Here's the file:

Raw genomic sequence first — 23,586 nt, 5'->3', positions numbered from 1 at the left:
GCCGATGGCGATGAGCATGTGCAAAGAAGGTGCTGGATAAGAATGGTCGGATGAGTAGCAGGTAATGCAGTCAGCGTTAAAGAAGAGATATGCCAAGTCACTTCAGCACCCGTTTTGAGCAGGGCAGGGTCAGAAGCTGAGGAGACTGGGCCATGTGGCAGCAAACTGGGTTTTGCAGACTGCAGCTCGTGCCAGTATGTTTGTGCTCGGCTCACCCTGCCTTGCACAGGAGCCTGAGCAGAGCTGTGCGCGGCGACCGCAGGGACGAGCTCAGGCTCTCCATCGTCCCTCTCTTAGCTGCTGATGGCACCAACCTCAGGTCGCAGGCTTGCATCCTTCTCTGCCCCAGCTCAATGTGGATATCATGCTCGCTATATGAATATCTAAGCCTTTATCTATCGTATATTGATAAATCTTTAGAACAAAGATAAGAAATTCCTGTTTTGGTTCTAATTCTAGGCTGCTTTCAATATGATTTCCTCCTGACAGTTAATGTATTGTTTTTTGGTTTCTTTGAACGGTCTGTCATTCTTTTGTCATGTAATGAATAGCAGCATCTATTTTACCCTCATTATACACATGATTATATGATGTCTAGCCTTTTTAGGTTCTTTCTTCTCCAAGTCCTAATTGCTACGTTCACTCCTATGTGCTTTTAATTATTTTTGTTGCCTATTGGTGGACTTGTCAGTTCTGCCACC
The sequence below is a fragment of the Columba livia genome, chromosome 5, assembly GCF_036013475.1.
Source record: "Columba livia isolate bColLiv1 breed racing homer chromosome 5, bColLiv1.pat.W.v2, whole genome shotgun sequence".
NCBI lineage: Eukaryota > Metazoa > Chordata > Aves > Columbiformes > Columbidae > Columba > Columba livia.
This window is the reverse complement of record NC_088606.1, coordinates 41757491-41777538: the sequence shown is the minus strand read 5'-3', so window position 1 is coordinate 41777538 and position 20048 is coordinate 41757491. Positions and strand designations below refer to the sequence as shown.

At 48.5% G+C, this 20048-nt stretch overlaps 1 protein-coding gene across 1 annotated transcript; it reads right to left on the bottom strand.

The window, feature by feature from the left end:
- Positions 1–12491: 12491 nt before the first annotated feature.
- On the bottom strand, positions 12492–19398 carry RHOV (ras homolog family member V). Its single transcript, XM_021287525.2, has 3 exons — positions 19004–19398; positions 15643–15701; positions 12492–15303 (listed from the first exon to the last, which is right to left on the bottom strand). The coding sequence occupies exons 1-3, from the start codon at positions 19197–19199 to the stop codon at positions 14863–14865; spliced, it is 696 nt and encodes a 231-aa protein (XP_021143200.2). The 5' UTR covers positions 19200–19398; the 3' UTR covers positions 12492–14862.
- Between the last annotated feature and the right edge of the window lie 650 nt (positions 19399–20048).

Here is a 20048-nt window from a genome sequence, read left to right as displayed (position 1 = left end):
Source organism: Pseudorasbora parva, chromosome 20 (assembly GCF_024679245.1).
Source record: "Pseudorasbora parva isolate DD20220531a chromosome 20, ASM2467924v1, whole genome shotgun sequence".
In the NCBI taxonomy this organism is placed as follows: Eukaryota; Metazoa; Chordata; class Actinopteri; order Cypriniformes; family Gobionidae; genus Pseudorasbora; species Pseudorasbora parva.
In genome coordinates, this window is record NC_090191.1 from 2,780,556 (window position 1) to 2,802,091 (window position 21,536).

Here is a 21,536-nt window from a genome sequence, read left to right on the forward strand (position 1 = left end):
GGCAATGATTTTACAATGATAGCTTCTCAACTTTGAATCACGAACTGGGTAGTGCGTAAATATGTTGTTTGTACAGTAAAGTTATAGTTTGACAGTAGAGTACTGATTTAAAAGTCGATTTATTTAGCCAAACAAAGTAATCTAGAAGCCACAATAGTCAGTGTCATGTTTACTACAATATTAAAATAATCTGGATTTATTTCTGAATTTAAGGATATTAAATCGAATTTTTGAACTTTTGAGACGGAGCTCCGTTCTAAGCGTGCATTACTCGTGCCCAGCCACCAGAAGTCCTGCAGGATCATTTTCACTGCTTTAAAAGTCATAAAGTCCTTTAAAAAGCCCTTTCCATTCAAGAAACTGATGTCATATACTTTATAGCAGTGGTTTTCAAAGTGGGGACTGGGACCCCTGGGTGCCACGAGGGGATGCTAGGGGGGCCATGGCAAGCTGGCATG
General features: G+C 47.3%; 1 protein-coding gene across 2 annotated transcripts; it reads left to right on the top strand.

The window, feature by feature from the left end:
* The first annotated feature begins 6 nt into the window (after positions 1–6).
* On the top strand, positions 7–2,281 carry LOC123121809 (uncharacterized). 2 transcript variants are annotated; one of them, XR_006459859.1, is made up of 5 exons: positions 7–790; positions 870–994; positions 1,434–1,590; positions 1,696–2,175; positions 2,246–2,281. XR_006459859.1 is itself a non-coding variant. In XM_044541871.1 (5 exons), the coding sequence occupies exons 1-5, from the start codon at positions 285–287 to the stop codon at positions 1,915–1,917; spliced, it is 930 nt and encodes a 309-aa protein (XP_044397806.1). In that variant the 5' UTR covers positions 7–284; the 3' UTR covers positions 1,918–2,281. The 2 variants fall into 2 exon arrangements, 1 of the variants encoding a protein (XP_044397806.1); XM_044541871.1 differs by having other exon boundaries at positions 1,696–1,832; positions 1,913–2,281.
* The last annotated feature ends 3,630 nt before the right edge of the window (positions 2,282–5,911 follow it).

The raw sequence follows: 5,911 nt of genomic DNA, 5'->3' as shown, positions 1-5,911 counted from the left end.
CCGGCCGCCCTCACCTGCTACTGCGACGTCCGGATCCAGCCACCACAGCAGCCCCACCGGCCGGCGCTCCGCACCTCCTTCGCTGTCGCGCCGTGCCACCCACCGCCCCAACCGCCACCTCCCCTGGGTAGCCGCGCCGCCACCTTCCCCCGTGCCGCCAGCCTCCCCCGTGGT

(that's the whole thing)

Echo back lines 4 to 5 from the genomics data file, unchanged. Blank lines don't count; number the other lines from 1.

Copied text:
Source record: "Columba livia isolate bColLiv1 breed racing homer chromosome 5, bColLiv1.pat.W.v2, whole genome shotgun sequence".
NCBI lineage: Eukaryota > Metazoa > Chordata > Aves > Columbiformes > Columbidae > Columba > Columba livia.